Watershed ruling reversal sought

Watershed ruling reversal sought

AFBF asks court to overturn ruling that allows EPA to set "pollution diet" in Chesapeake Bay.

AGRICULTURAL groups, led by lead plaintiff the American Farm Bureau Federation (AFBF), filed a brief Jan. 28 asking the U.S. Court of Appeals for the Third Circuit to reverse a September 2013 federal court ruling that upheld the Environmental Protection Agency's total maximum daily load (TMDL) for the Chesapeake Bay watershed.

The court will decide whether EPA exceeded its Clean Water Act authority by mandating how nitrogen, phosphorus and sediment runoff should be allocated among farms, construction and development activities as well as homeowners and towns throughout the 64,000-square mile Chesapeake Bay watershed.

"This case involves whether EPA can assume authority over land use and water quality policy decisions that Congress specifically reserved for state and local levels of government," AFBF president Bob Stallman said. "Last year, the district court ruled that EPA can dictate how and when states and localities must restrict land uses, even to the point of banning development or demanding that specific areas be taken out of agricultural use.

"These are uniquely local decisions that should be made by local governments," Stallman continued. "That is why this power is specifically withheld from EPA in the Clean Water Act."

AFBF is arguing that the Clean Water Act divides authority between EPA and the states, leaving states in the driver's seat to determine how business owners and residents will share the cost and responsibility of achieving clean water goals.

"This case is about whether the (Clean Water Act) authorizes EPA to make such local decisions as: whether particular lands can be farmed or developed and how; the amounts of fertilizer that may be applied to or sediment that may be washed off from particular farms, suburbs, land development projects or city streets, and how to allocate the burdens of achieving water quality goals among municipal sewers, stormwater systems, septic systems, construction and development activities, farming and other sources," the brief says, adding that the Clean Water Act "preserved the states' authority to make these local decisions."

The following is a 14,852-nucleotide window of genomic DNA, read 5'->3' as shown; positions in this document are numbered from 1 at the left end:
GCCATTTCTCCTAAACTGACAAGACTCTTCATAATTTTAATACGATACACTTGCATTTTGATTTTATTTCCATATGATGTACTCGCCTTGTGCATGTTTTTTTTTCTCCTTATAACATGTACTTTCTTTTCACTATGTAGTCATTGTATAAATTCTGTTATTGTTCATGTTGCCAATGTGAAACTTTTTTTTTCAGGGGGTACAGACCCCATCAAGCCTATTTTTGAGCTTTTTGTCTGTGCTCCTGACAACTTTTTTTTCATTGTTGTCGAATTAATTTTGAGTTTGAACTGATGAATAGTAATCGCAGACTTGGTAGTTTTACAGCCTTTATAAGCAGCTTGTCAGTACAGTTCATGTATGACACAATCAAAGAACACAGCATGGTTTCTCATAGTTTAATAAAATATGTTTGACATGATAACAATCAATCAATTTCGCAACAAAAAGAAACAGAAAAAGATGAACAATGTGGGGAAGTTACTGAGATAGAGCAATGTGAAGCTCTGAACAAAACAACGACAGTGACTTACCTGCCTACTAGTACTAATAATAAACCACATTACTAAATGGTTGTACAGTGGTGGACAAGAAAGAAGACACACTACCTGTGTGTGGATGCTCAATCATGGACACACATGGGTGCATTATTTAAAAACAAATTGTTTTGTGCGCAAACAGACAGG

"Farmers, builders, homeowners and towns have made significant changes to protect water quality in the bay, and the results are just starting to come in," Stallman added. "Farmers will continue to do their part to improve water quality, regardless of whether we win or lose this appeal."

Specifically, the brief cites a recent Natural Resources Conservation Service study that found that farmers have widely adopted conservation practices in the watershed, including implementing erosion control practices on about 96% of the 4.4 million acres of cropland in the region.

EPA's own data show that since 1985, the agricultural community has significantly reduced loading to the Chesapeake Bay, cutting nitrogen by more than 27%, phosphorus by more than 21% and sediment by more than 24%.

The brief also claims that EPA did not consider cost or economic impacts — either on individual sources or sectors or in the aggregate — when establishing the Chesapeake Bay TMDL.

"As a result of the bay TMDL, farmland must be taken out of production," the brief notes. "Through the bay TMDL, farming practices themselves become federalized."

AFBF's goal with this litigation is to maintain an important balance of power under the Clean Water Act that leaves states in charge of the land and water resources within their borders, the group said.

Others signing onto the brief include the National Pork Producers Council, National Corn Growers Assn., U.S. Poultry & Egg Assn., The Fertilizer Institute, Pennsylvania Farm Bureau and National Association of Home Builders.

Volume:86 Issue:05

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